Accounting for Interdepartmental Language Barriers – Accounting and IT Part 2

Last week we were talking about the language barrier between Accounting and IT.  I managed to maneuver the conversation to the more specific area of IT known as Business Intelligence (BI) in a laughably transparent attempt to further my own agenda.

Providing some standard B.I. terms without definitions, I was looking to gauge your understanding of typical BI-speak through a quick game of word association.  There were no responses.  I figure I’ll probably need to establish myself more before I can expect comments.  I’m also going to assume there is a vague understanding of these terms.  Taking a line from The Simpsons when Bart’s teacher asks him if he knows Long Division, Bart replies, “I know of it”.  I would argue these are the “I know of it” terms of BI for an average accountant.

Let’s define them:

  • Business Intelligence (BI): supporting better business decision-making by transforming data (or transactions) into meaningful information about historical, current, and future operations.
  • Performance Management (PM): setting goals/metrics and measuring the results.
  • On-Line Analytical Processing (OLAP): a structure for data that allows fast analysis typically displayed in a matrix (pivot) format.  Data needs to be in a block where columns define the fields and each row is a complete record.
  • Analytical Applications: software that facilitates B.I.
  • “Slice & Dice” and Drill down: this might not need explanation. The former is to chop up the data into different views, and the latter is a buzzword that simply refuses. to. die.(<– awesome list from BBC).
  • Data Mining: is using computers to find patterns in data.
  • Data Visualization: a graphic representation of data; an area that is producing some great innovation right now!  It proves that Data Visualization is no longer just for the super-geeky.
  • Business Intelligence Dashboards, Scorecards: the former are a collection of visual gauges for tracking business performance, the latter has evolved from the specific program of business evaluation made popular by the book called “The Balanced Scorecard” into meaning any kind of general business Report Card (parent’s signature required).
  • Key Performance Indicators (KPIs): are quantifiable measures representing the critical success factors relevant to the business.  To really work, this should be limited to a handful of metrics, the most meaningful ones.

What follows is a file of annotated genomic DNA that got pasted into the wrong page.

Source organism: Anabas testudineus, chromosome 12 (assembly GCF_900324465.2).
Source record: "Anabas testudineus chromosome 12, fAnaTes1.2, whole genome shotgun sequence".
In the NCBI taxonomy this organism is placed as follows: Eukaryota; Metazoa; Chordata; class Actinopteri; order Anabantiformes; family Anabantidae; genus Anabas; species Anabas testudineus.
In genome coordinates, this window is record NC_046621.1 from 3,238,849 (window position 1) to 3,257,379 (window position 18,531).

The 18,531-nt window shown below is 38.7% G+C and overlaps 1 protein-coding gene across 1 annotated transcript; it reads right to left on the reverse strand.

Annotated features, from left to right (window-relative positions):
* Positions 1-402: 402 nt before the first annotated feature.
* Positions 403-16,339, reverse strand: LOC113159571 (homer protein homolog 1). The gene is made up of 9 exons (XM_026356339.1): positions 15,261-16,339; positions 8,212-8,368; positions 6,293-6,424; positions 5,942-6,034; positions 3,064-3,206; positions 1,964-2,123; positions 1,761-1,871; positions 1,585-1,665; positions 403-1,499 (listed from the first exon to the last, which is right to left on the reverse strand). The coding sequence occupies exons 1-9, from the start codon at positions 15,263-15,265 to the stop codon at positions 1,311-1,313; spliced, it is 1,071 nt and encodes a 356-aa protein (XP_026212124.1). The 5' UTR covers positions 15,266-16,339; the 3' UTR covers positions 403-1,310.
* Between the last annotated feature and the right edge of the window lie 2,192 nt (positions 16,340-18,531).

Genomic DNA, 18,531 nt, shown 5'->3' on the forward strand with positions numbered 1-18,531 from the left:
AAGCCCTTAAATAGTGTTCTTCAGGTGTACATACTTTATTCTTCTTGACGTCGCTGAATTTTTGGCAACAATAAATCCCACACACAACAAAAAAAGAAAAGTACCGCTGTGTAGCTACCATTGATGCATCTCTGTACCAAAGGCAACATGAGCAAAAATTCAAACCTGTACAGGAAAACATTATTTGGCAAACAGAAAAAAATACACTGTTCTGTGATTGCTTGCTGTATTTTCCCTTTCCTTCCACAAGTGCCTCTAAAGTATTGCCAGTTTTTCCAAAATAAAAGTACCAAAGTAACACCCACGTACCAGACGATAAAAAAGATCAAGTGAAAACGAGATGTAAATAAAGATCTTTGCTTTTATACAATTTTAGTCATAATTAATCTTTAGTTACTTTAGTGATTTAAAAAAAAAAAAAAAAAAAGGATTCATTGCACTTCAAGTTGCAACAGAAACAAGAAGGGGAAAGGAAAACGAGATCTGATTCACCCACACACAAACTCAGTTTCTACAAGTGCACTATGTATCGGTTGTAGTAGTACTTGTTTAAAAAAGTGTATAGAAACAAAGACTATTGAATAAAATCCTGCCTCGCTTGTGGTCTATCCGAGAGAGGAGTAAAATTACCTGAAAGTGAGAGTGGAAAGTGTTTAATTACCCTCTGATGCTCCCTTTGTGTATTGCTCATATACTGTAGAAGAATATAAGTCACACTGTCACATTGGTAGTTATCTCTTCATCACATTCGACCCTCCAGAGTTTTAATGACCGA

• Data Shadow Systems or Spreadmarts: Again, these are separate terms. Shadow Systems (or Shadow IT) is any IT configuration created outside the supervision of the IT department; it includes Spreadsheets and their authors!  Spreadmart refers to the expanding number of spreadsheets inside your business.
  • Data Warehouses (DW): you are combining data from multiple sources into one big pile.
  • Data Marts (DM): a subset from the Data Warehouse, think of it as a truckload being hauled away from the loading dock of your Data Warehouse going to your monthly reports.
  • Data Integration: is a concept describing the retrieval and organization of business data from various sources producing a unified view for the end user, easier said than done.
  • SOA (Service Oriented Architecture): in broad terms this is a software structure that separates the core development code (stuff that doesn’t change frequently) from the more volatile aesthetic code for, say, website design (that does change frequently).
  • SaaS (Software-as-a-Service) or On-Demand Software: this is software accessed through the internet.  In other words, there is no installation of software to your computer or your company’s servers.
  • Cloud Computing: Larry Ellison’s (Oracle CEO) famous rant notwithstanding, this is accessing computing power from, what amounts to, a computing utility provider outside of your own servers. Just like you buy electricity from the power company, you can now buy computing power from these “Cloud” companies.
  • Dimensions & Facts: succinctly summarized here by Ralph Kimball at Dimensions are “the smallest tables in the data warehouse, and the real “meat” is actually the set of numeric measurements in the Fact tables” going on to say, they are “the entry points, the labels, the groupings, the drill-down paths” for your user interface.
  • Relational Database versus Columnar Databases: First, a Relational Database can just be visualized as an organized excel table with columns at the top all labeled and the values down the rows in those ‘named’ columns.  Think of a Columnar Database in the same way, but parsing each cell to quickly respond to any user question.
  • Unstructured Data: business information buried in emails, memos, notes, etc.
  • Metadata Management: perhaps a confusing term initially, it involves storing information about other information.  For example, a report export has hidden information that creates the structure for the report, like lines on a page.

So, I hope you know a little more now than you did before reading this.  Remember to check out the links throughout the article for more information, and also remember to subscribe to this feed for more Business Intelligence for non-techies content.

Last link: Enterprise Performance Management site.  This site looked pretty cool, but it didn’t quite “fit” in the definitions list.



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